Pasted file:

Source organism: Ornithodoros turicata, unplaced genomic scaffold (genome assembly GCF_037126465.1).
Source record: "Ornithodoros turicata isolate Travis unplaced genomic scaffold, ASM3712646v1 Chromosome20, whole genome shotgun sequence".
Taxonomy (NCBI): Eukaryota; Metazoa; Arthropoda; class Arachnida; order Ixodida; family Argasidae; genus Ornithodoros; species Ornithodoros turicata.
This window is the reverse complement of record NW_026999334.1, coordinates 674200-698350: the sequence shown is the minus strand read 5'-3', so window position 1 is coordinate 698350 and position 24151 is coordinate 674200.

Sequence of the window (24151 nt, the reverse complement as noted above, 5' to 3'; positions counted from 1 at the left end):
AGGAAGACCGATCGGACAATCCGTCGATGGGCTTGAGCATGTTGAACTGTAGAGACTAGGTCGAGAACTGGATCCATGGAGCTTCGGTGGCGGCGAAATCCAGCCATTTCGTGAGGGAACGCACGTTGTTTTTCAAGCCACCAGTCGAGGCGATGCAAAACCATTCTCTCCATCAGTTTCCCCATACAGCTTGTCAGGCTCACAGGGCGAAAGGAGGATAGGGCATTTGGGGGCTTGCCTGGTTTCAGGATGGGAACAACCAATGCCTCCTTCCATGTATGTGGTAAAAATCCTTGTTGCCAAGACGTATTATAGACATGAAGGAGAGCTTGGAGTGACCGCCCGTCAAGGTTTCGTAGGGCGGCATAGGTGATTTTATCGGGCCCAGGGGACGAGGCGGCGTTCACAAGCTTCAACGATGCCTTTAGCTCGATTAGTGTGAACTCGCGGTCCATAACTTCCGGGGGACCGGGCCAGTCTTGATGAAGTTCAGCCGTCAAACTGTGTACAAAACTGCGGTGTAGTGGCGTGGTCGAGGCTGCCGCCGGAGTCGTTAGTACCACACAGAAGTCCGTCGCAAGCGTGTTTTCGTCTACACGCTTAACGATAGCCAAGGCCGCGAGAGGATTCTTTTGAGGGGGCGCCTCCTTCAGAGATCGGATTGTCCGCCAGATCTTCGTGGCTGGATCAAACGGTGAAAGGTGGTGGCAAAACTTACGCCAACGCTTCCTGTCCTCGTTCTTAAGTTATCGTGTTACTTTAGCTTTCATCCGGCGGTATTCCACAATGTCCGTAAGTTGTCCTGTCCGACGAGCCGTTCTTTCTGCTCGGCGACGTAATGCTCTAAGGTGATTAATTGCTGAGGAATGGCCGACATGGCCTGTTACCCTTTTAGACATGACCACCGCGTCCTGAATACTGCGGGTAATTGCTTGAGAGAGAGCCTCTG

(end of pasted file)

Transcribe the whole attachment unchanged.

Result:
Source organism: Ornithodoros turicata, unplaced genomic scaffold (genome assembly GCF_037126465.1).
Source record: "Ornithodoros turicata isolate Travis unplaced genomic scaffold, ASM3712646v1 Chromosome20, whole genome shotgun sequence".
Taxonomy (NCBI): Eukaryota; Metazoa; Arthropoda; class Arachnida; order Ixodida; family Argasidae; genus Ornithodoros; species Ornithodoros turicata.
This window is the reverse complement of record NW_026999334.1, coordinates 674200-698350: the sequence shown is the minus strand read 5'-3', so window position 1 is coordinate 698350 and position 24151 is coordinate 674200.

Sequence of the window (24151 nt, the reverse complement as noted above, 5' to 3'; positions counted from 1 at the left end):
AGGAAGACCGATCGGACAATCCGTCGATGGGCTTGAGCATGTTGAACTGTAGAGACTAGGTCGAGAACTGGATCCATGGAGCTTCGGTGGCGGCGAAATCCAGCCATTTCGTGAGGGAACGCACGTTGTTTTTCAAGCCACCAGTCGAGGCGATGCAAAACCATTCTCTCCATCAGTTTCCCCATACAGCTTGTCAGGCTCACAGGGCGAAAGGAGGATAGGGCATTTGGGGGCTTGCCTGGTTTCAGGATGGGAACAACCAATGCCTCCTTCCATGTATGTGGTAAAAATCCTTGTTGCCAAGACGTATTATAGACATGAAGGAGAGCTTGGAGTGACCGCCCGTCAAGGTTTCGTAGGGCGGCATAGGTGATTTTATCGGGCCCAGGGGACGAGGCGGCGTTCACAAGCTTCAACGATGCCTTTAGCTCGATTAGTGTGAACTCGCGGTCCATAACTTCCGGGGGACCGGGCCAGTCTTGATGAAGTTCAGCCGTCAAACTGTGTACAAAACTGCGGTGTAGTGGCGTGGTCGAGGCTGCCGCCGGAGTCGTTAGTACCACACAGAAGTCCGTCGCAAGCGTGTTTTCGTCTACACGCTTAACGATAGCCAAGGCCGCGAGAGGATTCTTTTGAGGGGGCGCCTCCTTCAGAGATCGGATTGTCCGCCAGATCTTCGTGGCTGGATCAAACGGTGAAAGGTGGTGGCAAAACTTACGCCAACGCTTCCTGTCCTCGTTCTTAAGTTATCGTGTTACTTTAGCTTTCATCCGGCGGTATTCCACAATGTCCGTAAGTTGTCCTGTCCGACGAGCCGTTCTTTCTGCTCGGCGACGTAATGCTCTAAGGTGATTAATTGCTGAGGAATGGCCGACATGGCCTGTTACCCTTTTAGACATGACCACCGCGTCCTGAATACTGCGGGTAATTGCTTGAGAGAGAGCCTCTG